Jack Sweeney said Facebook shut down his page that tracks Elon Musk's jets.
Sweeney made headlines earlier this year when Musk offered him $5,000 to shut down a Twitter account.
The 20-year-old also shares tracking data on Mark Zuckerberg's private plane.
Jack Sweeney, the 20-year-old known for tracking Elon Musk's jet, said on Thursday that Facebook had shut down his page.
Sweeney shared a picture of a notice from the social media company on Twitter that said Sweeney's page for tracking Musk's jets had been "unpublished because it violates Facebook Pages terms."
"Really @Facebook," Sweeney tweeted.
—Jack Sweeney (@JxckSweeney) September 22, 2022
A spokesperson for Facebook did not immediately respond to a request for comment from Insider ahead of publication.
Sweeney told Insider the Facebook email did not share additional detail as to why the account had been banned and the shutdown temporarily caused the bot he uses to track Musk's planes to crash on other sites as well.
"I did an appeal, but haven't heard back," Sweeney said.
The University of Central Florida student has had his jet-tracking pages reported or restricted on social media in the past. Facebook pages can be taken down for posting misleading content, promoting hate speech, or violating the site's Community Standards — which includes content that could "content that could contribute to a risk of harm to the physical security of persons."
Sweeney previously told Insider he doesn't think the accounts pose a major security issue as the data is already available online via public air-traffic-tracking sites like the ADS-B Exchange. He said he merely puts the data on Twitter via bots that scrape the websites.
The college student does not have any other jet-tracking accounts on Facebook. But, Instagram — which is also owned by Facebook parent company Meta — has not taken down the duplicate @elonmusksjet account. Though, the Instagram page only has about 11,000 followers as compared to the nearly 500,000 accounts that follow @ElonJet on Twitter.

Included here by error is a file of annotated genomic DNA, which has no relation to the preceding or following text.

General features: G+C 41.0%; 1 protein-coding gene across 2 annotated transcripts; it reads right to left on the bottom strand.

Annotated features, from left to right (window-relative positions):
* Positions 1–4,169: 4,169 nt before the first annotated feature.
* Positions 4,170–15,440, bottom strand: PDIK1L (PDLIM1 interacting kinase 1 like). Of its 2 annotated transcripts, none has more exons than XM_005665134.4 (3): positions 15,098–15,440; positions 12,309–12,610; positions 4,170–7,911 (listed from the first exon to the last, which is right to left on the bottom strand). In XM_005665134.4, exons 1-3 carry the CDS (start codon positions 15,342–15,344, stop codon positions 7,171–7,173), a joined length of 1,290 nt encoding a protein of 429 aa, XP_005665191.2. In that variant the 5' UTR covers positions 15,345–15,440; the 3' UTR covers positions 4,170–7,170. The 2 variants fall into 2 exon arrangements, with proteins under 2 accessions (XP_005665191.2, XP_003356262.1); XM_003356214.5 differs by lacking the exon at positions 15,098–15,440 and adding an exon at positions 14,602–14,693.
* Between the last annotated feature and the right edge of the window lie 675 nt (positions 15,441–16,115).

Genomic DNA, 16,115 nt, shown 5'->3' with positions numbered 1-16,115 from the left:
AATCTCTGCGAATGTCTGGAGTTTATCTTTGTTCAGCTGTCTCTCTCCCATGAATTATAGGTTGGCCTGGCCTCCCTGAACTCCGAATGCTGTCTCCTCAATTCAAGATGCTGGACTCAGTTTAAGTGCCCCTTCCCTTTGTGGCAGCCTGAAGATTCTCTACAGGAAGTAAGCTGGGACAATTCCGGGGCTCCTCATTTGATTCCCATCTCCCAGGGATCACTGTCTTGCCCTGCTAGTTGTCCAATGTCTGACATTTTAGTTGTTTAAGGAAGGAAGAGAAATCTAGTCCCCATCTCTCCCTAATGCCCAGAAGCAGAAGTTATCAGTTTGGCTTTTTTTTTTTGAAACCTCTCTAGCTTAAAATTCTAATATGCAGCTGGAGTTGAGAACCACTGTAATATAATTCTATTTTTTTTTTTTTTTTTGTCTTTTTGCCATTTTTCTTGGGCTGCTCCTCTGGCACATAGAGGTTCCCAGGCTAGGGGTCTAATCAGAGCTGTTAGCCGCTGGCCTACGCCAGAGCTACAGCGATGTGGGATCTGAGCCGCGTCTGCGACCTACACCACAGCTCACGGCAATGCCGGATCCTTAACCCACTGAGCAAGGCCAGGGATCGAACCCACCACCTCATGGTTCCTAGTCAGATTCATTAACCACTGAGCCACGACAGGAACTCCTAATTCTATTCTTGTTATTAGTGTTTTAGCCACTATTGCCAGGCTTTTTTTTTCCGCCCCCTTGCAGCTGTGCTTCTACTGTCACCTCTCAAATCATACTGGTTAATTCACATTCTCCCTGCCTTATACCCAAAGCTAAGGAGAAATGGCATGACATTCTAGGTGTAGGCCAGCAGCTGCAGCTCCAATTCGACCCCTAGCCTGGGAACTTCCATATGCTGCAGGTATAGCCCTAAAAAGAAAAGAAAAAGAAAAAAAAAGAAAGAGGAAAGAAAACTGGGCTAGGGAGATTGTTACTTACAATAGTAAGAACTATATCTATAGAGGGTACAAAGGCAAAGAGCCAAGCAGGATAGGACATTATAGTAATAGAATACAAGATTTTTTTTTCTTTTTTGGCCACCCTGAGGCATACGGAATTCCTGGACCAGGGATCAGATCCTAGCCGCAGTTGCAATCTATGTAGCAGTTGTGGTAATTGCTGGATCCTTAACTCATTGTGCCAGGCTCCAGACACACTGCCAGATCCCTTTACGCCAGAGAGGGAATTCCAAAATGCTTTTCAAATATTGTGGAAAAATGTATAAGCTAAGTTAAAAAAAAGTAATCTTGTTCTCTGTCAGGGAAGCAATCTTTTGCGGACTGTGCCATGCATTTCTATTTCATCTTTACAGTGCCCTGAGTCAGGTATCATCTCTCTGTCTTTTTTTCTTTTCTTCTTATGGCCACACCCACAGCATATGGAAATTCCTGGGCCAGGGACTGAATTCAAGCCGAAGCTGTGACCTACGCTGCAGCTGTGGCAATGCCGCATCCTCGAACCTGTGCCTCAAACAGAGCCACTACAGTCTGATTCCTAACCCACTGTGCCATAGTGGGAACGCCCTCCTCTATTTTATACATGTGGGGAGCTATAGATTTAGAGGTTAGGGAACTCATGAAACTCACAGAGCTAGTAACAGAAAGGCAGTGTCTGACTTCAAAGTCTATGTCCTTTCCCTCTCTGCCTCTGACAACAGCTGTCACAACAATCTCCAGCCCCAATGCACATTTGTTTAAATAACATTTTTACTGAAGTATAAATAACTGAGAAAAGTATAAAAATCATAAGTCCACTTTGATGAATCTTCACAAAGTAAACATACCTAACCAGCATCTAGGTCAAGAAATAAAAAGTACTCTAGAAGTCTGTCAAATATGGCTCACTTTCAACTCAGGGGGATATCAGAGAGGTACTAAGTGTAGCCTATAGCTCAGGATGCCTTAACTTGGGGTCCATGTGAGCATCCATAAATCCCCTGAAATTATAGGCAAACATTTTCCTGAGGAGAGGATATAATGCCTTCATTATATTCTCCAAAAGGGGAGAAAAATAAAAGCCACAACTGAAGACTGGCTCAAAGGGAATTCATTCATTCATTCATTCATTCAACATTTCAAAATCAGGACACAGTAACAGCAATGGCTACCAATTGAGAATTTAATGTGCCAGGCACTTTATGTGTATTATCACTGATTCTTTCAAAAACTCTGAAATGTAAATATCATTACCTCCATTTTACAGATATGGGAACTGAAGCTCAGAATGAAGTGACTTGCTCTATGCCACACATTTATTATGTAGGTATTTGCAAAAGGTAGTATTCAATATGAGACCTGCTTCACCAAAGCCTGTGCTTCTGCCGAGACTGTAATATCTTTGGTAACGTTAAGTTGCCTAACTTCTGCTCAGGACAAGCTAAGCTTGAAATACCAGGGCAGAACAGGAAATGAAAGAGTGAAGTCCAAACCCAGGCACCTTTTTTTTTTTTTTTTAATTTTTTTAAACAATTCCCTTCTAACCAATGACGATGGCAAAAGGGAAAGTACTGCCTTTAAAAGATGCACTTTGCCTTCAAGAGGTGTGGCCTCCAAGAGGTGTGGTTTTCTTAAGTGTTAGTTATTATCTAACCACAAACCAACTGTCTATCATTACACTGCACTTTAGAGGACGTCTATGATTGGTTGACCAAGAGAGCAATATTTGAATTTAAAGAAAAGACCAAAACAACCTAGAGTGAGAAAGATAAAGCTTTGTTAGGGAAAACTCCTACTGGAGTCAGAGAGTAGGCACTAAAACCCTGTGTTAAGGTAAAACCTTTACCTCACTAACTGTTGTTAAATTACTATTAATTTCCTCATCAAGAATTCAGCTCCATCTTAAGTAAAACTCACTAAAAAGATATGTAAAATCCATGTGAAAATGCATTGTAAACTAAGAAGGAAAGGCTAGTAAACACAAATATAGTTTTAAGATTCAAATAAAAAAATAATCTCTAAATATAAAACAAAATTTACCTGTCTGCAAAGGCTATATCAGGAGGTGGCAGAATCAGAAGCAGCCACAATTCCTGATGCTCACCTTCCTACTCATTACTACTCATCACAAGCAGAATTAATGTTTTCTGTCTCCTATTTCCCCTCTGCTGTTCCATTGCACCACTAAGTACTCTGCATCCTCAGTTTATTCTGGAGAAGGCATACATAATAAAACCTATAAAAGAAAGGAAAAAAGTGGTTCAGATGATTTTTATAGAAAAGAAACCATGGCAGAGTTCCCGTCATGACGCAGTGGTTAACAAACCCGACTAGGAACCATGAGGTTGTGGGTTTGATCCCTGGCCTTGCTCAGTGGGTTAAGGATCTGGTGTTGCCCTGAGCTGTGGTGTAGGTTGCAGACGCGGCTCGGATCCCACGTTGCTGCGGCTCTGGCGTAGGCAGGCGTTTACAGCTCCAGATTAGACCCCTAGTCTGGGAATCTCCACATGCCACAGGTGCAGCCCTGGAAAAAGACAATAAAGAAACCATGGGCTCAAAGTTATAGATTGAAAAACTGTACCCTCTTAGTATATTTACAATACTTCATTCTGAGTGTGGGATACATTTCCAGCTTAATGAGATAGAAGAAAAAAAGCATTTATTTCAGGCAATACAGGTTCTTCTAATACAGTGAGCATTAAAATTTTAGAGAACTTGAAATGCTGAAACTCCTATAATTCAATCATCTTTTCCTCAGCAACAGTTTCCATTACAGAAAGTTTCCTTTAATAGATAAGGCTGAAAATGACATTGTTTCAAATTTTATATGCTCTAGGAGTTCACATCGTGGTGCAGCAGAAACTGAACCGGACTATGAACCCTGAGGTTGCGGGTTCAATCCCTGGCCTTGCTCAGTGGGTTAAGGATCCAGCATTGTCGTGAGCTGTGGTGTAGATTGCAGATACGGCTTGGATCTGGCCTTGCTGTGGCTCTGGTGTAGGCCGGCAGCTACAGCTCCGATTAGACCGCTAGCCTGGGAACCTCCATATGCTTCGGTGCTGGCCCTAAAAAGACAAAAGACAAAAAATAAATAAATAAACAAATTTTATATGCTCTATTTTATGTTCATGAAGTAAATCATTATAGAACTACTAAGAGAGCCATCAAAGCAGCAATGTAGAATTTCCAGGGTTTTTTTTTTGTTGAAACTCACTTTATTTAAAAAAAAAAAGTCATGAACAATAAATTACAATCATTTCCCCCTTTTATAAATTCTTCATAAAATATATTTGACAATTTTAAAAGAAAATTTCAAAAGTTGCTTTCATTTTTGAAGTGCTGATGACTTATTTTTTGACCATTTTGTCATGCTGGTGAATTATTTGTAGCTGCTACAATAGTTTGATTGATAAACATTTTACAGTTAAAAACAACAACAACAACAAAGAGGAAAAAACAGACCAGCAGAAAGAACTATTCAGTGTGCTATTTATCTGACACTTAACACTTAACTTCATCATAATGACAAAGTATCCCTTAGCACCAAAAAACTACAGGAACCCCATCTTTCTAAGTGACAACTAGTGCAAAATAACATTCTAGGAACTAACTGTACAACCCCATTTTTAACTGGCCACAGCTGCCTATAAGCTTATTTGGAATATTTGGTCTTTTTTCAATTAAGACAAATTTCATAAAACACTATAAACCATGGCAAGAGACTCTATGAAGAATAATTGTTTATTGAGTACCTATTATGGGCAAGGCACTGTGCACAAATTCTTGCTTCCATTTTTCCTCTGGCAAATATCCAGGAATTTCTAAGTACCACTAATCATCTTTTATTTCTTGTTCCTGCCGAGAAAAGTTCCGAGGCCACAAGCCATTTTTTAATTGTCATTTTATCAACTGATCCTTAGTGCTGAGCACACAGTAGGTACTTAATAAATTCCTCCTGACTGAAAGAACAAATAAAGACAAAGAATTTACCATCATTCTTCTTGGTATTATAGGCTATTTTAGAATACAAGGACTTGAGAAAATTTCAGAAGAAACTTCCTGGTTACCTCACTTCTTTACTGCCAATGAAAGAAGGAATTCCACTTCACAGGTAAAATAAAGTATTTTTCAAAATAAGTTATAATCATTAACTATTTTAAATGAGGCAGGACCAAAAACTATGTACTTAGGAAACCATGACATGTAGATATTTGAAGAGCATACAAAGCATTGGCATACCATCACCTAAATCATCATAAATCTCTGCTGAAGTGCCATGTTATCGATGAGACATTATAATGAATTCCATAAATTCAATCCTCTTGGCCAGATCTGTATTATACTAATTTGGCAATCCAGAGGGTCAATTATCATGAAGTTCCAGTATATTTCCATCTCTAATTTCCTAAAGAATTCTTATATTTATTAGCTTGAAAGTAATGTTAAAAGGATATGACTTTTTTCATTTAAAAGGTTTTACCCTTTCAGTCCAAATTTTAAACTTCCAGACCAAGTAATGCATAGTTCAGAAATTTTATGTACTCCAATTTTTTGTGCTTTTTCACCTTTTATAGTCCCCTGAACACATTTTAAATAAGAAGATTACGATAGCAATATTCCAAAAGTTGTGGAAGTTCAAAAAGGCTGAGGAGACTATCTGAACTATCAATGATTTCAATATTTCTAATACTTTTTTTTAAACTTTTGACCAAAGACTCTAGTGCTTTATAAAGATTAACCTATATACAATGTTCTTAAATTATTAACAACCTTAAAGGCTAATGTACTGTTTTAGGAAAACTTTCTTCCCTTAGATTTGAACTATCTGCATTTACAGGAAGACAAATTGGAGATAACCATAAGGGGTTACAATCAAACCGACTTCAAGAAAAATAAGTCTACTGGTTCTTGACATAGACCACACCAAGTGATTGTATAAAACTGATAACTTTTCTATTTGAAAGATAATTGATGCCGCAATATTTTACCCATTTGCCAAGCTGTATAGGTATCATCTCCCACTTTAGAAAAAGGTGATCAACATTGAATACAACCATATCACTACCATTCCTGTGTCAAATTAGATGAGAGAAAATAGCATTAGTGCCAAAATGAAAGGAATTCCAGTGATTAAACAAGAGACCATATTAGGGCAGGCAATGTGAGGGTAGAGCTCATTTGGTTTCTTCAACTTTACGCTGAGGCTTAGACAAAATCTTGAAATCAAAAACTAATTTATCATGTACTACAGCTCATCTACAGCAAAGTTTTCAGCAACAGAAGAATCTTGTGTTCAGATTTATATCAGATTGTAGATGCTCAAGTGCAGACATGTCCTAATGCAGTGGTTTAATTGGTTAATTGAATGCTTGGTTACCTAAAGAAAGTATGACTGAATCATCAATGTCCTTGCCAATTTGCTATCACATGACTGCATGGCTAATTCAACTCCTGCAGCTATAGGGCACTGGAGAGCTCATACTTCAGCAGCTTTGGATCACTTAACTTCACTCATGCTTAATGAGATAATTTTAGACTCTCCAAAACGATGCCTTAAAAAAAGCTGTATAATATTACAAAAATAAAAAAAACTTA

Sweeney has expressed concern in the past that social media sites might try to ban his accounts, especially when he first learned Musk planned to buy Twitter. At the time, he said he created backup pages on Facebook and Instagram.
The college student first started @ElonJet in June 2020, but he first made headlines in January after saying Musk offered to pay him $5,000 to shut down the Twitter account that tracked his whereabouts. The billionaire told Sweeney he was concerned for his safety and didn't "love the idea of being shot by a nutcase." Sweeney previously told Insider that he countered Musk's offer, asking for $50,000 instead, but Musk declined.
The Tesla CEO isn't the only person Sweeney tracks. In May, the college student said he'd re-discovered Mark Zuckerberg's aircraft after the Facebook founder appeared to switch jets shortly after Sweeney first started sharing his whereabouts on Twitter.
While Sweeney initially turned down Musk's $5,000 offer to take down his account, the 20-year-old has said he isn't against deleting the tracking accounts for the right price. Earlier this year, he told Insider he stopped tracking Mark Cuban's jets on Twitter after the billionaire investor reached out and offered him business advice in exchange.
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